Caught between these controversial arguments, the efforts of the Vietnamese Communist Party to reach out to women and recruit them into its auxiliary groups continued to be hampered by women’s dual burden at home and in society (Ho Tai 1992: 253). Nevertheless, they were successful in recruiting women to join the Party. As Mary Ann Tétreault (1996: 39) points out, ‘… Vietnamese revolutionaries did more than use gender as a code through which to discuss the penetration of their society by the French. They appealed directly to women to participate in the struggle to liberate their country, promising them in return equal political, social, and economic rights and status under a new regime. These appeals attracted women who felt oppressed by the old regime….  Vietnamese women seeking equality found revolutionaries to be the only group in their society willing to commit themselves to achieving it. It is not surprising that so many responded by joining the movement.’

During the Vietnam War years, Vietnamese women had to perform both traditional and new wartime roles as required by the Party. Hô Chí Minh himself encouraged Vietnamese women to extend their roles during wartime. He encouraged and praised women in the South who fought  against the US-supported regime and the US. Meanwhile, he urged women in the North to take part in fighting against the US  in order to save the country and to build socialism (Dương Thoa 1982: 38).

Produce and prepare to fight the war (Sản xuất và sẵn sàng chiến đầu) by Huy Oánh. Việt Nam, 101 (2), 1966, p[13]. British Library, SU216(2)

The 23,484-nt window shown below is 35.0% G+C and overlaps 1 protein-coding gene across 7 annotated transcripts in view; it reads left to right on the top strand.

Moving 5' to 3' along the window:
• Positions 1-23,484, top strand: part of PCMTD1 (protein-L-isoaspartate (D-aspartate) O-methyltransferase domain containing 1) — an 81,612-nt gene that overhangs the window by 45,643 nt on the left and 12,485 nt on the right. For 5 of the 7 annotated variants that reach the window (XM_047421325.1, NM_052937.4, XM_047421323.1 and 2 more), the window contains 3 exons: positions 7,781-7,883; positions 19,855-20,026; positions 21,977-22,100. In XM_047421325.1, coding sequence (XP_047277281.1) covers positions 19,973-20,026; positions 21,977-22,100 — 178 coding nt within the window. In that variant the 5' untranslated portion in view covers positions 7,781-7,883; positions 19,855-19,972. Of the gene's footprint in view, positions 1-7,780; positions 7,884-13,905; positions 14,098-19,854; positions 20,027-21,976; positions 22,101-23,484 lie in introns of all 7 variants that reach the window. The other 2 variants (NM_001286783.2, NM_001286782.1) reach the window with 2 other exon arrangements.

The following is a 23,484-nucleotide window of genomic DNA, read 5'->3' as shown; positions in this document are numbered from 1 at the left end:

Reports war victory to the North (Báo tin chiến thắng ra mền Bắc). Việt Nam,  95(8), 1965, p[10]. British Library, SU216(2)

When the war was intensified after direct American involvement in the 1960s, Hanoi adopted the “three readies” policy  (ba  sẵn sàng) and asked the entire population to be ready to fight, to join the army and to go anywhere required by the Fatherland (60 years 2005: 149). Women actively took part in this policy and the “three undertakings movement” (Ba đảm đang). According to official figures, by the end of May, 1965, over 1.7 million women had signed up for the title of “Three Undertakings Woman” (60 years 2005: 151). They took up a wide range of tasks, from domestic roles to working in production in farming and in factories, in order to allow men to go to fight at the front line. They also took part in fighting as armed guerrillas or in the self-defence militia. Hô Chí Minh personally sent commendations to mothers who lost their sons in the war or made awards to women who fought the enemies.

After patrolling in the alert unit (Sau giờ trực chiến) by Phạm Văn Đôn. Việt Nam,  124 (1), 1968, 124 [18]. British Library, SU216(2)

Protect the Fatherland’s Sky (Bảo vệ bầu trơi tổ quốc) by Quang Phòng and Mai Văn Hiến. Việt Nam,  114 (3), 1967, p.9. British Library, SU216(2)

By the 1960s, Vietnamese women were shouldering a dual burden, at home and for the fatherland. They were commended by Hô Chí Minh on 20 October 1966 on the occasion of the anniversary of Women’s Association: “Vietnamese women bravely fight against the US ... from past to present, from the South to the North, from young to old, Vietnamese women are genuine heroes” (Dương Thoa 1982: 38).